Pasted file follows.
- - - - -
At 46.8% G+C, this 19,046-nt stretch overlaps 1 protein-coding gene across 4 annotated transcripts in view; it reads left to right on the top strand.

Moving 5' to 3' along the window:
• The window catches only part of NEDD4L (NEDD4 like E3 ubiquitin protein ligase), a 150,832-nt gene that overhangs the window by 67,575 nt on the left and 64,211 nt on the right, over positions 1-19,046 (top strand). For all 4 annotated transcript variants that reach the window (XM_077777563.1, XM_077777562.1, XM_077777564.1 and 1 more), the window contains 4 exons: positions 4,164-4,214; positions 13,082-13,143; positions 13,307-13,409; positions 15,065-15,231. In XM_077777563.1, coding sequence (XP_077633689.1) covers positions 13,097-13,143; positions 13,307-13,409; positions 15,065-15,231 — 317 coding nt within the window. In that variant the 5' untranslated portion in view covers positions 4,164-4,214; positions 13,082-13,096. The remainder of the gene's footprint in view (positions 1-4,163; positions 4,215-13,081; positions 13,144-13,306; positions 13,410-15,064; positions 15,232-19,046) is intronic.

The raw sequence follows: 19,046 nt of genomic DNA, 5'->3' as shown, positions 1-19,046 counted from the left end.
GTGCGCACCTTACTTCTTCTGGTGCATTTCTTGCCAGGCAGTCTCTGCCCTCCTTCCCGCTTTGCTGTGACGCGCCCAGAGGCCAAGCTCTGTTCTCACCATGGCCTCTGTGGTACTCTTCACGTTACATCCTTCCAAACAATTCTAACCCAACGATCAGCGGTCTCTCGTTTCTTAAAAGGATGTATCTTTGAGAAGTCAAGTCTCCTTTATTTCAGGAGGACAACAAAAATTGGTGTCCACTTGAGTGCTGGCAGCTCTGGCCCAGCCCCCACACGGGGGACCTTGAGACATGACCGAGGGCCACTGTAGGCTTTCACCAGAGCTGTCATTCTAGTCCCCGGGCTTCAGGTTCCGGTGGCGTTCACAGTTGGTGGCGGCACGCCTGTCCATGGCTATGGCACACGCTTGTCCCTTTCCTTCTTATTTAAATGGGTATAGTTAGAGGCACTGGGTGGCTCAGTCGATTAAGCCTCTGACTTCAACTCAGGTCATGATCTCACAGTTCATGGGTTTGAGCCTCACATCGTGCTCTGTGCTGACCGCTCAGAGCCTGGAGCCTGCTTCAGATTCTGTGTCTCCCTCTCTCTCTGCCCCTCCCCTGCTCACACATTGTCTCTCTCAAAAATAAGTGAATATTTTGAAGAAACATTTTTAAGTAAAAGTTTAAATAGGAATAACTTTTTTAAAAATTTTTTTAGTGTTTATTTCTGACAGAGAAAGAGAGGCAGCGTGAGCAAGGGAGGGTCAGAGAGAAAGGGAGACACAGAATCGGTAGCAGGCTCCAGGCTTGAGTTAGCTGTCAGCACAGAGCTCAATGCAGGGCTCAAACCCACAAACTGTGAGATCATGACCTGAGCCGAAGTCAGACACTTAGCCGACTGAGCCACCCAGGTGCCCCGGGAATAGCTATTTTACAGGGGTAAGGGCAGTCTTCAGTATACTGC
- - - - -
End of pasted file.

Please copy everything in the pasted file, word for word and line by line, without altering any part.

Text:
At 46.8% G+C, this 19,046-nt stretch overlaps 1 protein-coding gene across 4 annotated transcripts in view; it reads left to right on the top strand.

Moving 5' to 3' along the window:
• The window catches only part of NEDD4L (NEDD4 like E3 ubiquitin protein ligase), a 150,832-nt gene that overhangs the window by 67,575 nt on the left and 64,211 nt on the right, over positions 1-19,046 (top strand). For all 4 annotated transcript variants that reach the window (XM_077777563.1, XM_077777562.1, XM_077777564.1 and 1 more), the window contains 4 exons: positions 4,164-4,214; positions 13,082-13,143; positions 13,307-13,409; positions 15,065-15,231. In XM_077777563.1, coding sequence (XP_077633689.1) covers positions 13,097-13,143; positions 13,307-13,409; positions 15,065-15,231 — 317 coding nt within the window. In that variant the 5' untranslated portion in view covers positions 4,164-4,214; positions 13,082-13,096. The remainder of the gene's footprint in view (positions 1-4,163; positions 4,215-13,081; positions 13,144-13,306; positions 13,410-15,064; positions 15,232-19,046) is intronic.

The raw sequence follows: 19,046 nt of genomic DNA, 5'->3' as shown, positions 1-19,046 counted from the left end.
GTGCGCACCTTACTTCTTCTGGTGCATTTCTTGCCAGGCAGTCTCTGCCCTCCTTCCCGCTTTGCTGTGACGCGCCCAGAGGCCAAGCTCTGTTCTCACCATGGCCTCTGTGGTACTCTTCACGTTACATCCTTCCAAACAATTCTAACCCAACGATCAGCGGTCTCTCGTTTCTTAAAAGGATGTATCTTTGAGAAGTCAAGTCTCCTTTATTTCAGGAGGACAACAAAAATTGGTGTCCACTTGAGTGCTGGCAGCTCTGGCCCAGCCCCCACACGGGGGACCTTGAGACATGACCGAGGGCCACTGTAGGCTTTCACCAGAGCTGTCATTCTAGTCCCCGGGCTTCAGGTTCCGGTGGCGTTCACAGTTGGTGGCGGCACGCCTGTCCATGGCTATGGCACACGCTTGTCCCTTTCCTTCTTATTTAAATGGGTATAGTTAGAGGCACTGGGTGGCTCAGTCGATTAAGCCTCTGACTTCAACTCAGGTCATGATCTCACAGTTCATGGGTTTGAGCCTCACATCGTGCTCTGTGCTGACCGCTCAGAGCCTGGAGCCTGCTTCAGATTCTGTGTCTCCCTCTCTCTCTGCCCCTCCCCTGCTCACACATTGTCTCTCTCAAAAATAAGTGAATATTTTGAAGAAACATTTTTAAGTAAAAGTTTAAATAGGAATAACTTTTTTAAAAATTTTTTTAGTGTTTATTTCTGACAGAGAAAGAGAGGCAGCGTGAGCAAGGGAGGGTCAGAGAGAAAGGGAGACACAGAATCGGTAGCAGGCTCCAGGCTTGAGTTAGCTGTCAGCACAGAGCTCAATGCAGGGCTCAAACCCACAAACTGTGAGATCATGACCTGAGCCGAAGTCAGACACTTAGCCGACTGAGCCACCCAGGTGCCCCGGGAATAGCTATTTTACAGGGGTAAGGGCAGTCTTCAGTATACTGC